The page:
Although it was something unheard of since the 1980s, throngs of young workers leaving our shores each year has become the norm once again. It is estimated that one fully qualified young person leaves the country every six minutes, resulting in a staggering average of 240 per day. Australia remains the first choice destination, followed closely by New Zealand and Canada.
The College View spoke to Lisa McCarthy, a 26-year-old veterinary nurse from Cork, who recently returned from Australia for good. She left Ireland in 2011 at the age of 24, which she felt was the best age for her to leave. “I knew that if I didn’t go then, I never would. I also thought that I had the maturity to give it my best shot.” She had always planned to leave Ireland at some stage. “I think there’s just too much world out there to live in one country for your entire life.”
Lisa had experienced Australia for herself before deciding to live there, unlike many of her fellow travellers. “I first went there for a month’s holiday about nine years ago. As soon as I came home, I knew living in Australia would be on my bucket list.”
With the idea to leave firmly in mind, Lisa and two of her friends set about making it a reality. She credits having left in a group as something that enhanced her experience, while some leave our shores unaccompanied. “It’s nicer to go over and settle when you have a friend with you. On the other hand though, if you left on your own you could do your own thing without having to worry about pleasing someone else.”
The first task was to find a working holiday visa, the only type of visa which would legally allow them to earn money to fund their trip. There are several agencies in Ireland that deal specifically with working holiday visas, and Lisa says the help and advice they offer is second to none.”Before we had even gone over, we had our visas, bank accounts, Australian SIM cards and tax file numbers sorted out.” Sorting out paper work is one of the most important and time consuming tasks when applying for a visa to live and work abroad.
Many fall in love with Australia from the moment they first experience it. So much so that fighting to be allowed to stay for a further year has become more common in recent times.
Many young people carry out agricultural work in order to secure a second year-long visa. Spending 88 days at any working activity that relates to the land will almost guarantee an extended stay. To claim her second stay in Australia, Lisa spent three months on a farm in Mount Isa in Queensland – over 24 hours journey from her original base in Sydney.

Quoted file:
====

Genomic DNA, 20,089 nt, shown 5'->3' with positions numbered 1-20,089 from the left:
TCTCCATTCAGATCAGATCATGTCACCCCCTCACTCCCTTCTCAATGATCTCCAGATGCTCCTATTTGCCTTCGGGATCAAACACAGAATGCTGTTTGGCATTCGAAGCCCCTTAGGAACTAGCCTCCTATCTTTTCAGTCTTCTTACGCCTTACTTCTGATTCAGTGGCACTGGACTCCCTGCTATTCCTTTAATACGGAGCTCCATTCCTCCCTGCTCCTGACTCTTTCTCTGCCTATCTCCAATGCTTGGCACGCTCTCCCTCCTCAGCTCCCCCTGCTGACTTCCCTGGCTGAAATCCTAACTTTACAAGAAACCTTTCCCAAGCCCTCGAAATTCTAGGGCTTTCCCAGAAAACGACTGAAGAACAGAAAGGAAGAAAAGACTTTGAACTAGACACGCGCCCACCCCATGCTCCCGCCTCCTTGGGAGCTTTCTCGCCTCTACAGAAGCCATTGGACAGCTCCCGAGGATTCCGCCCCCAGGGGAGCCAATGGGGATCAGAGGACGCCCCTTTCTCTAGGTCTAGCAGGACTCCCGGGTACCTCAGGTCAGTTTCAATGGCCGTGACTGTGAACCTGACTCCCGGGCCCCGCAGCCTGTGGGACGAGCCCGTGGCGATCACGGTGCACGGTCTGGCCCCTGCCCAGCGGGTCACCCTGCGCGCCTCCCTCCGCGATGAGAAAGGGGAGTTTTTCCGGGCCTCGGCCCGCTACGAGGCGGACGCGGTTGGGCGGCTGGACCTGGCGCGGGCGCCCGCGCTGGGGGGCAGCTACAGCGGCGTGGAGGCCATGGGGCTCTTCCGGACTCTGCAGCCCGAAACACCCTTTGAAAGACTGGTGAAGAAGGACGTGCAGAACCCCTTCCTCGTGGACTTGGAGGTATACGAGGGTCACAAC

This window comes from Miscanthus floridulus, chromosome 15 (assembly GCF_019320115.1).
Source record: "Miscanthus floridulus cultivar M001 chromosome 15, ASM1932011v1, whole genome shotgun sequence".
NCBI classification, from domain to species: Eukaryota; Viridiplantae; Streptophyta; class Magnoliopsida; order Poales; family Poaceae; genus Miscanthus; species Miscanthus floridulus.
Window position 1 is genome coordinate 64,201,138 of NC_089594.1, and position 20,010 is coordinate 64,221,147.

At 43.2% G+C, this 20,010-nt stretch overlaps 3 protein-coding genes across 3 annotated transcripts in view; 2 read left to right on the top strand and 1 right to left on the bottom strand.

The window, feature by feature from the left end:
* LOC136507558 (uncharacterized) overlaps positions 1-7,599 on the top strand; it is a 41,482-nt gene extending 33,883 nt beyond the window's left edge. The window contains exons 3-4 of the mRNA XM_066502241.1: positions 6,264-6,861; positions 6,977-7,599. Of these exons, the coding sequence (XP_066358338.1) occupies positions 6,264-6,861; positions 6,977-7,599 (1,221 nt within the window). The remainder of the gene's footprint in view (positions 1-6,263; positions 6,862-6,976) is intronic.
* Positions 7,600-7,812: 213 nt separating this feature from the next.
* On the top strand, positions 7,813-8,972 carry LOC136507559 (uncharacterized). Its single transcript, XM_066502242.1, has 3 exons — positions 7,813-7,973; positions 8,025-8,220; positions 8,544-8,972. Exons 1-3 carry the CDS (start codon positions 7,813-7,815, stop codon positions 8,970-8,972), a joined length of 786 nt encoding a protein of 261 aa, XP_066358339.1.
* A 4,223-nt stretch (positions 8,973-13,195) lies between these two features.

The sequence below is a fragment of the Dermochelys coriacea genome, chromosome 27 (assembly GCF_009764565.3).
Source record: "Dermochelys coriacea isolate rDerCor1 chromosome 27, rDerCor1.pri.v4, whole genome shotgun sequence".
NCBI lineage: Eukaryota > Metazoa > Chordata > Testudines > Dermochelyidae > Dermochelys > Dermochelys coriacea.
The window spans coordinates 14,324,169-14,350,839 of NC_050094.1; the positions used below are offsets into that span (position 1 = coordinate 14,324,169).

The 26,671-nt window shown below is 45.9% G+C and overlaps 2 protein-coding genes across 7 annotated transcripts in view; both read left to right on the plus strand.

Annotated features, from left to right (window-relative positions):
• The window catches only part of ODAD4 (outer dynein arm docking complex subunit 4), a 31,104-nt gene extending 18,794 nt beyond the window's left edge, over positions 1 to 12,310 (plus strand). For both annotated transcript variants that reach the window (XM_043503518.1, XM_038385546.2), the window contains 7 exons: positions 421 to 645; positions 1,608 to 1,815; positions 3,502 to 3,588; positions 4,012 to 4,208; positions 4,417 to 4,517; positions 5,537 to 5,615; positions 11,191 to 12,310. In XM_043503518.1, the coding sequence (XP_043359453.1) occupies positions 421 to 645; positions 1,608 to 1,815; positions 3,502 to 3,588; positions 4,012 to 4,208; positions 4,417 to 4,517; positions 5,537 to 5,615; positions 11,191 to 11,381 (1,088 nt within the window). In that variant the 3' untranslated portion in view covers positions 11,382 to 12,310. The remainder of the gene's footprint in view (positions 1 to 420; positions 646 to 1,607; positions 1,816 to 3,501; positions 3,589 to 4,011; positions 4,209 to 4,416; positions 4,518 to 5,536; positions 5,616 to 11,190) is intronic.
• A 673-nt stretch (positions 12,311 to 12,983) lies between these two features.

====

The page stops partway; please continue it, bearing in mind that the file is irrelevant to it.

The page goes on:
Although Lisa has a farming background, she was completely overwhelmed by the vast difference between Irish pastures and the Australian outback. “The station I was at was 300,000 acres (over 3,500 times the average size of an Irish farm) and could hold up to 8,000 cattle. They did their own slaughter for meat, and we did a run to the fruit and vegetable shops every two weeks.”
Her time in the outback gave Lisa a chance to experience “the real Australia” firsthand, something most tourists miss out on when they visit the country. “When you’re on holidays there you get to see a different culture to yours, but emigrating to a place far from home makes you more aware of the real world. Being away from home teaches you a lot about life and a lot about yourself.”
One thing it taught Lisa was how much she appreciated her home place and being close to her loved ones. “You get worried that something will happen to someone you love, and you know you can’t be there.”
This manifested itself when Lisa’s brother and his family had their first child – her first time as an aunt. “It was very hard being on the other side of the world and not being there. There was a new life that I wasn’t a part of.”
Some emigrants return to Ireland during our summer months to escape the Australian winter. Lisa did this between her first and second years in Australia, but admits it was hard to go back Down Under when the time at home had finished.
“When you’re going back for your second year, all that’s on your mind is to try and get sponsored for another few years out there.” She does recommend a visit home during the summer, as it’s easier to meet up with everyone. “There are events on all the time during the summer, so it’s really easy to catch up with so many friends in one place.”
But Lisa’s attempt to gain a sponsorship was unsuccessful. “I was going to come back to Ireland for a holiday initially, like I did between my first and second year. However, a week before I left I found out that the company I applied to for sponsorship were finishing, so my application had to be turned down.” Though disheartened at the news, once she returned home her mood picked up. “It’s almost like I never left the place.”
Although Lisa firmly believes her emigrating days are over, she wouldn’t rule out a holiday back to Australia. If she were to travel again, her next destination would be a little closer to home. “There’s still a lot of world out there for me to see, and I think America is next on the list. That said, if the chance to go back came up, I would definitely go.”